THIS month's elections in the Philippines indicate a clear victory for Benigno Aquino III, the son of assassinated political figure Benigno Aquino and ex-President Corazon Aquino.
Philippine democracy is vigorous, but it is also hereditary and corrupt. The nine presidential candidates this time included former President Joseph Estrada, who was impeached on corruption charges and pardoned by outgoing President Gloria Macapagal-Arroyo. He finished second.
During the campaign, firefights among rival supporters claimed lives, especially on the island of Mindanao. The elections used for the first time an automated voting system, the integrity of which was not certain.
Mr. Aquino, 50, will begin his six-year term next month. He has pledged a vigorous attack on the Philippines' culture of corruption. He is believed to be honest, but his track record as a lawmaker since 1998 leaves in question his effectiveness in government.
Apart from Mr. Aquino and the ever-hopeful Mr. Estrada, candidates in this month's election included members of the family of former President Ferdinand Marcos, whom Ms. Aquino ousted in 1986. Among them was Mr. Marcos' wife, Imelda, of the massive shoe wardrobe. President Macapagal-Arroyo, who was not on the ballot, is the daughter of a former president.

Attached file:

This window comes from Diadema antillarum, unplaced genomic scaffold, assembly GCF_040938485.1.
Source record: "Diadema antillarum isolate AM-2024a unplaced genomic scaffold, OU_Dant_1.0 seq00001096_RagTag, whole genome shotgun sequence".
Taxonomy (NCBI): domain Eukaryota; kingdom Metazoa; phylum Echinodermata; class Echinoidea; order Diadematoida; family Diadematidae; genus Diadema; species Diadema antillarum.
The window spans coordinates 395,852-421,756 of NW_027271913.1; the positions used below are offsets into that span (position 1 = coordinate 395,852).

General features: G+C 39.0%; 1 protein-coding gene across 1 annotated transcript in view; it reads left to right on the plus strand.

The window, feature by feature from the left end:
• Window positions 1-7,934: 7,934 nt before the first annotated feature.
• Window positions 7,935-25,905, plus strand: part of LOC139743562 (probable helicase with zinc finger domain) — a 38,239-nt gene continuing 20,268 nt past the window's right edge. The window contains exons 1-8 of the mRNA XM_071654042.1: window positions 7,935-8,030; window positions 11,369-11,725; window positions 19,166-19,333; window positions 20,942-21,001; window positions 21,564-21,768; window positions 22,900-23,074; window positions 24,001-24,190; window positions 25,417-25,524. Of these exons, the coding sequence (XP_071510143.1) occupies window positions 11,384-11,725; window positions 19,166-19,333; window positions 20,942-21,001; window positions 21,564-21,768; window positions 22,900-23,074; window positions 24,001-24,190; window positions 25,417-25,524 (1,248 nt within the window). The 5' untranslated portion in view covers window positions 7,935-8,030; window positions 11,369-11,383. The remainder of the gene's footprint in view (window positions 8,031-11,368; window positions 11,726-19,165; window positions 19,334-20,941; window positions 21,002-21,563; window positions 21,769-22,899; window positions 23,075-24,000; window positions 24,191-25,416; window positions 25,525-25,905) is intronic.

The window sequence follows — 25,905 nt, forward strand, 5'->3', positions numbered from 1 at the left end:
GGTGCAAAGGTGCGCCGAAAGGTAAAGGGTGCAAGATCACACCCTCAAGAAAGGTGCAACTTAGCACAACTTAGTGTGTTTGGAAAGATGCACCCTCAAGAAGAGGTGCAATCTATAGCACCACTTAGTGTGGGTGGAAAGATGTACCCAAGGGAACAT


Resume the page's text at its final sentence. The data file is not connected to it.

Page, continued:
Mr. Aquino must address simmering insurgencies among Muslims and Communists in the Philippines. U.S. Special Operations forces are helping the country's military fight them.
Relations between the Philippines and the United States are relatively smooth at the moment. That could change, since Mr. Aquino has said he wants to review the agreement under which U.S. troops operate in his country.
Filipinos are the third-largest immigrant group in the United States, and a good number of them serve in America's armed forces. So any shift in relations will be watched closely.